Social media isn’t the only cultural influence on body dysmorphia. For decades, there has been a lack of representation of normal-looking people in modeling, advertisement, and entertainment. Rather than including normal variations in the way people look, visual media mainly shows people who represent unrealistic beauty standards.
Unrealistic beauty standards didn’t start with social media but it has contributed to its continuation. People in this narrow category of beauty standards receive the most likes and attention which can reinforce the cultural illusion that people should look a certain way.
Consequently, the amount of time people spend on social media makes it a major influence on body image and dysmorphia. Social media provides endless content and has become a place where everyone is trying to achieve the “ideal” aesthetic for likes and followers.
To achieve this, people edit and use filters to portray an image of false perfection. Instagram, for example, has countless free filters to alter your appearance. You can also download apps like Photoshop and Lightroom to change your skin texture and body size.
It can be difficult to determine if a person has altered their appearance if you just see them on social media. All you’re seeing is a beautiful, 2-dimensional image of someone’s seemingly perfect aesthetic.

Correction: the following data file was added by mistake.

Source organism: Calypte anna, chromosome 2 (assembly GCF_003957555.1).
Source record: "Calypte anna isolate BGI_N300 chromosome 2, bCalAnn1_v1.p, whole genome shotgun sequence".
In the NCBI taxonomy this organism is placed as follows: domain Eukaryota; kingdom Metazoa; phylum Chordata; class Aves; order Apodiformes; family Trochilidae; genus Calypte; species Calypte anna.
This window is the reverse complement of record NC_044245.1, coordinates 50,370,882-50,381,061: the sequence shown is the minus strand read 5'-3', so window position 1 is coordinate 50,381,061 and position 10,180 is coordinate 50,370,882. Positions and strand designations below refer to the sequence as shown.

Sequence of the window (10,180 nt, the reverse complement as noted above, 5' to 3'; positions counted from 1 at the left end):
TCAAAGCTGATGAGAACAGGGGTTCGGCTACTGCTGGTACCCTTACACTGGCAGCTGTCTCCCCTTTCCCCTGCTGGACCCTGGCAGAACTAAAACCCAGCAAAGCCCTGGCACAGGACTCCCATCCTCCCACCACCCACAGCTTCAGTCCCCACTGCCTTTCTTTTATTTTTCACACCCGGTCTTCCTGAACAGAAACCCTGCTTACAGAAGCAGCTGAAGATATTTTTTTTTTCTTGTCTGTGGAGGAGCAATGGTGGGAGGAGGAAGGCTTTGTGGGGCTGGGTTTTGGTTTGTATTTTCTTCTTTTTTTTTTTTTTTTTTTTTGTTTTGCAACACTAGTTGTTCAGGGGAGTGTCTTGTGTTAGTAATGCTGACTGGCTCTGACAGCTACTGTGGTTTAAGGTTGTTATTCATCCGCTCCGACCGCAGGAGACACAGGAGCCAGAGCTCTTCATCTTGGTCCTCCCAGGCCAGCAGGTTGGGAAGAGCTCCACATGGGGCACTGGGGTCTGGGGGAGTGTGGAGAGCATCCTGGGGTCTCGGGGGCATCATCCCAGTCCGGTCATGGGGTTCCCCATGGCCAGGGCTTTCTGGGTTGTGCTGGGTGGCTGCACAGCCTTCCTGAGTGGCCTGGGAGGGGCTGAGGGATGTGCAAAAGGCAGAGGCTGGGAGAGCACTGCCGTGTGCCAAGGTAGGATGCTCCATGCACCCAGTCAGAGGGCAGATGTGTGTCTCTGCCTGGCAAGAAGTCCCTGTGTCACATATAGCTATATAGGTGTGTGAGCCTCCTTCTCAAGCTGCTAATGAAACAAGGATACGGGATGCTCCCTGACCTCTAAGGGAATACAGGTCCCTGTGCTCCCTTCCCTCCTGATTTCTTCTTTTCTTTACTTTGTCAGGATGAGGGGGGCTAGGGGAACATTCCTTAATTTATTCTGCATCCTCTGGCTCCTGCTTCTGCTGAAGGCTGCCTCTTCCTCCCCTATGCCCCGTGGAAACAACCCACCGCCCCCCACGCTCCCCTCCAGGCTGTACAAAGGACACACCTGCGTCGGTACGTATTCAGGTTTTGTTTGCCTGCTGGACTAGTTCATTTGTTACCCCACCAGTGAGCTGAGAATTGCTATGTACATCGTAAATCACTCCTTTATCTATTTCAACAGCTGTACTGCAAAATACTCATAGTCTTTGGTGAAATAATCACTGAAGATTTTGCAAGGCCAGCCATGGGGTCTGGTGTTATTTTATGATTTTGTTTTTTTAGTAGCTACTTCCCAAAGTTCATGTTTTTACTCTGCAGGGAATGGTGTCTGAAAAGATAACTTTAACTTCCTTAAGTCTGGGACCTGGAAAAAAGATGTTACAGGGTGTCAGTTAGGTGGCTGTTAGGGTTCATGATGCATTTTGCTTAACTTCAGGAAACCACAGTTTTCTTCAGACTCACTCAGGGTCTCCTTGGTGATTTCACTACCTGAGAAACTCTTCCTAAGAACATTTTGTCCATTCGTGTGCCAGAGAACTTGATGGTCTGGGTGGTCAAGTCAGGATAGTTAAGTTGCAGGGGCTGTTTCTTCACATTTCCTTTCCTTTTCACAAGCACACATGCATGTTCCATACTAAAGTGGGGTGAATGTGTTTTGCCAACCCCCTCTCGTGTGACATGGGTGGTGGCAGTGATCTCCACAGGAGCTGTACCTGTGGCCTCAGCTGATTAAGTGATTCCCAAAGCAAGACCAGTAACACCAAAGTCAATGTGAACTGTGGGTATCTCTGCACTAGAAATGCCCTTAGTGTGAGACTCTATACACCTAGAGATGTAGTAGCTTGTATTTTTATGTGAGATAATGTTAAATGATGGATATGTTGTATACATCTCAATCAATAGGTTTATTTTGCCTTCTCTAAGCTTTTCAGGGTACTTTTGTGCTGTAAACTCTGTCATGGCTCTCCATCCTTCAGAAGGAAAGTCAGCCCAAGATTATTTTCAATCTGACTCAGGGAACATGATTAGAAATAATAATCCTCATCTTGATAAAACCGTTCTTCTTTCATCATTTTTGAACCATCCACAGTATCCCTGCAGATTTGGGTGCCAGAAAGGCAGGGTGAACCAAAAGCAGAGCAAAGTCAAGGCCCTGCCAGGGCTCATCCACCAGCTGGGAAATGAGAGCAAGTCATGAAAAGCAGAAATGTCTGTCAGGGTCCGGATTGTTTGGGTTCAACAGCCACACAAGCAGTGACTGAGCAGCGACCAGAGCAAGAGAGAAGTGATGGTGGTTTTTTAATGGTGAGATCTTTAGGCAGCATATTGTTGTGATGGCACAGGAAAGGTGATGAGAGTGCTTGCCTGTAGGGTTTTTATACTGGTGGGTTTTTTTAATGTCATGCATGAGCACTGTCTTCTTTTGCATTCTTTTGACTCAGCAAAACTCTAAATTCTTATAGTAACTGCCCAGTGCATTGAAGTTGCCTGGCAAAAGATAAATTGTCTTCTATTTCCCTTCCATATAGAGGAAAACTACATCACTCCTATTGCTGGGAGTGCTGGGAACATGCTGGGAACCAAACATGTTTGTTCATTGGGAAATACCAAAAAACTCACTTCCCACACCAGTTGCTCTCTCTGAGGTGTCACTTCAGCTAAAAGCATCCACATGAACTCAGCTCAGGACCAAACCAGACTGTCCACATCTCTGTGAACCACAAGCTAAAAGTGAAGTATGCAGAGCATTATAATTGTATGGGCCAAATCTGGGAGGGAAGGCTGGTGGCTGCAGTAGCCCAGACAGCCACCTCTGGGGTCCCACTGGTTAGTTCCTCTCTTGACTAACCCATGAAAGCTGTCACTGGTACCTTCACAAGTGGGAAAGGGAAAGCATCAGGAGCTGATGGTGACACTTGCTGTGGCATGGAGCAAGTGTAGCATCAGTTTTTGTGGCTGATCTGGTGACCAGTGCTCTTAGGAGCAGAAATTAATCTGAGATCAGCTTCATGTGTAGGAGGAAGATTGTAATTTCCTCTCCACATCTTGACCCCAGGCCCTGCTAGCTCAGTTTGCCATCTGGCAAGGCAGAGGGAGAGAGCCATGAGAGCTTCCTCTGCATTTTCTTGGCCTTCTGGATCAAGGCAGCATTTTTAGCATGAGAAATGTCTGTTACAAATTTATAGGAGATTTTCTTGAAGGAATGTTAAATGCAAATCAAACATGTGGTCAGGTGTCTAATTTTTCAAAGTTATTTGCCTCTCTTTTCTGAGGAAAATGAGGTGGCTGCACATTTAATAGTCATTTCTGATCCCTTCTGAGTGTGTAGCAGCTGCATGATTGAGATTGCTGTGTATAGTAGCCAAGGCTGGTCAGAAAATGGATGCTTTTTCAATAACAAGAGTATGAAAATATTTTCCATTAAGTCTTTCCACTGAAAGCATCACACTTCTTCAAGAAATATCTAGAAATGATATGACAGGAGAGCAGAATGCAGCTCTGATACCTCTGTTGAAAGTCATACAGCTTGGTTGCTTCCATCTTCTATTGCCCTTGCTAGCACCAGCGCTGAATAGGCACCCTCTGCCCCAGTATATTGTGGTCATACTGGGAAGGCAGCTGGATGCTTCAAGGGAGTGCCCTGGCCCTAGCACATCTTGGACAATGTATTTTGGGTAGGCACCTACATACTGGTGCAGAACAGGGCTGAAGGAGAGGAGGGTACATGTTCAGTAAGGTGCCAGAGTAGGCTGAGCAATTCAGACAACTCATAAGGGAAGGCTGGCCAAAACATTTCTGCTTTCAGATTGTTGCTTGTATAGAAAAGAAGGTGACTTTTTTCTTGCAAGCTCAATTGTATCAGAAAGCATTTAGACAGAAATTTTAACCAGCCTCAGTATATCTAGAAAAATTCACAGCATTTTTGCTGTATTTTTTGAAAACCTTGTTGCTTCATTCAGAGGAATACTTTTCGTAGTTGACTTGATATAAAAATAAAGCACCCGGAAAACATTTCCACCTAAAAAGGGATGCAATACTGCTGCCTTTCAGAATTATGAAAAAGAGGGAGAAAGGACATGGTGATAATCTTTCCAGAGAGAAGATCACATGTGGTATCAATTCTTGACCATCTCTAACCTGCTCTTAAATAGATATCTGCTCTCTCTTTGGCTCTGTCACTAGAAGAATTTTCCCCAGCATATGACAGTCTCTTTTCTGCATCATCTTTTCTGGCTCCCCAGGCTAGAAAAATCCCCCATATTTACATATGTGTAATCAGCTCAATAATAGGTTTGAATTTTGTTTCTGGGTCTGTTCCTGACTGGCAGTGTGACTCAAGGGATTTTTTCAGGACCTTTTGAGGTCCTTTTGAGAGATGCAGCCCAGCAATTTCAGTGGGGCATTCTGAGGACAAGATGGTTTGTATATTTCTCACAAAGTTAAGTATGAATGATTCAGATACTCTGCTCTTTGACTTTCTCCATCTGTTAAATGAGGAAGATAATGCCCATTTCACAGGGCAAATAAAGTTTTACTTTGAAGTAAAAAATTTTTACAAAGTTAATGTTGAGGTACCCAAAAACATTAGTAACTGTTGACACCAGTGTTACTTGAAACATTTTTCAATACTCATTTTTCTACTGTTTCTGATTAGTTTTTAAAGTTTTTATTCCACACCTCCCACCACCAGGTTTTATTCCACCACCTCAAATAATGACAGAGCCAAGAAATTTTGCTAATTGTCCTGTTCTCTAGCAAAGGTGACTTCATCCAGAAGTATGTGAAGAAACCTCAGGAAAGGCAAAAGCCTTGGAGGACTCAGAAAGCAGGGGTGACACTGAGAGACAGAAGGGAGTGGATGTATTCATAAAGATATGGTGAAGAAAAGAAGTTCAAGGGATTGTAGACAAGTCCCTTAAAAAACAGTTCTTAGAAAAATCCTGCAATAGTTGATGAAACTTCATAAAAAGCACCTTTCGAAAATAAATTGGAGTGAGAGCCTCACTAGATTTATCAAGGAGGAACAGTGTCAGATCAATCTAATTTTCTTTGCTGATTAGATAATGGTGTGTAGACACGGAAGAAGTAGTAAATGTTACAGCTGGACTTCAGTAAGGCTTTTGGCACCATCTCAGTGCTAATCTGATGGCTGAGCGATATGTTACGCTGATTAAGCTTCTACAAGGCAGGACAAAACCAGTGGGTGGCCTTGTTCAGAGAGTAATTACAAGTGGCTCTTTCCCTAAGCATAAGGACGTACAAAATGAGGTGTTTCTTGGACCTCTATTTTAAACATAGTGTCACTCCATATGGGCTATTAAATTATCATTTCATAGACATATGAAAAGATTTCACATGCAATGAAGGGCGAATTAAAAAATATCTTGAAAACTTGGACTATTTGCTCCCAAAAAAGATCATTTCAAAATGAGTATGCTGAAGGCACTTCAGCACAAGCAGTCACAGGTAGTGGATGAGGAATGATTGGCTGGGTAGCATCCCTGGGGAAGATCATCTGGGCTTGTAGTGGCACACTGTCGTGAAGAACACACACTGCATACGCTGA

If you see that the way they look is getting them a lot of attention, you may begin to reflect and wonder if you should also change your appearance. This can create a gap between what someone actually looks like versus what they think they should look like.
With body dysmorphia, social media can trigger obsessive thoughts about appearance. Their feed may be full of people looking “perfect”, which can be a constant reminder of their perceived flaws.
This can lead to compulsive actions to try to remediate the issue. This isn’t to say that social media causes body dysmorphia, but rather that it can contribute to this condition.